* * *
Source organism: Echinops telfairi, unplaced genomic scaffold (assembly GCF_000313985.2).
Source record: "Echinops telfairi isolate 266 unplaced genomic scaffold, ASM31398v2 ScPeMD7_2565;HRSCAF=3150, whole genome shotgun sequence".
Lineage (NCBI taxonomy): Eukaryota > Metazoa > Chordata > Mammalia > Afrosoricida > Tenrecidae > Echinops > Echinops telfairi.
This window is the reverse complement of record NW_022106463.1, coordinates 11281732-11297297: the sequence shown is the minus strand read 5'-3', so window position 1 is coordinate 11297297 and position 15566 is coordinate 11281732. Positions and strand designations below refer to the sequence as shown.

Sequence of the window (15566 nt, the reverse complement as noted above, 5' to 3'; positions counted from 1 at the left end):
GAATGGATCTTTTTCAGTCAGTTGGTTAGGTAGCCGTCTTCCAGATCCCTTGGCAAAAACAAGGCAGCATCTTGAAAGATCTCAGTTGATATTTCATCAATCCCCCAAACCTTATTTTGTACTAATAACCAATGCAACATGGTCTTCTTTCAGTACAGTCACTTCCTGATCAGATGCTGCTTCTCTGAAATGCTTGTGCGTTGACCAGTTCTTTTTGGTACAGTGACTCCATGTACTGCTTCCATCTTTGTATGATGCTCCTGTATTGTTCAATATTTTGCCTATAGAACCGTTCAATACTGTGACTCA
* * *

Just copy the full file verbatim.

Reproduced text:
Source organism: Echinops telfairi, unplaced genomic scaffold (assembly GCF_000313985.2).
Source record: "Echinops telfairi isolate 266 unplaced genomic scaffold, ASM31398v2 ScPeMD7_2565;HRSCAF=3150, whole genome shotgun sequence".
Lineage (NCBI taxonomy): Eukaryota > Metazoa > Chordata > Mammalia > Afrosoricida > Tenrecidae > Echinops > Echinops telfairi.
This window is the reverse complement of record NW_022106463.1, coordinates 11281732-11297297: the sequence shown is the minus strand read 5'-3', so window position 1 is coordinate 11297297 and position 15566 is coordinate 11281732. Positions and strand designations below refer to the sequence as shown.

Sequence of the window (15566 nt, the reverse complement as noted above, 5' to 3'; positions counted from 1 at the left end):
GAATGGATCTTTTTCAGTCAGTTGGTTAGGTAGCCGTCTTCCAGATCCCTTGGCAAAAACAAGGCAGCATCTTGAAAGATCTCAGTTGATATTTCATCAATCCCCCAAACCTTATTTTGTACTAATAACCAATGCAACATGGTCTTCTTTCAGTACAGTCACTTCCTGATCAGATGCTGCTTCTCTGAAATGCTTGTGCGTTGACCAGTTCTTTTTGGTACAGTGACTCCATGTACTGCTTCCATCTTTGTATGATGCTCCTGTATTGTTCAATATTTTGCCTATAGAACCGTTCAATACTGTGACTCA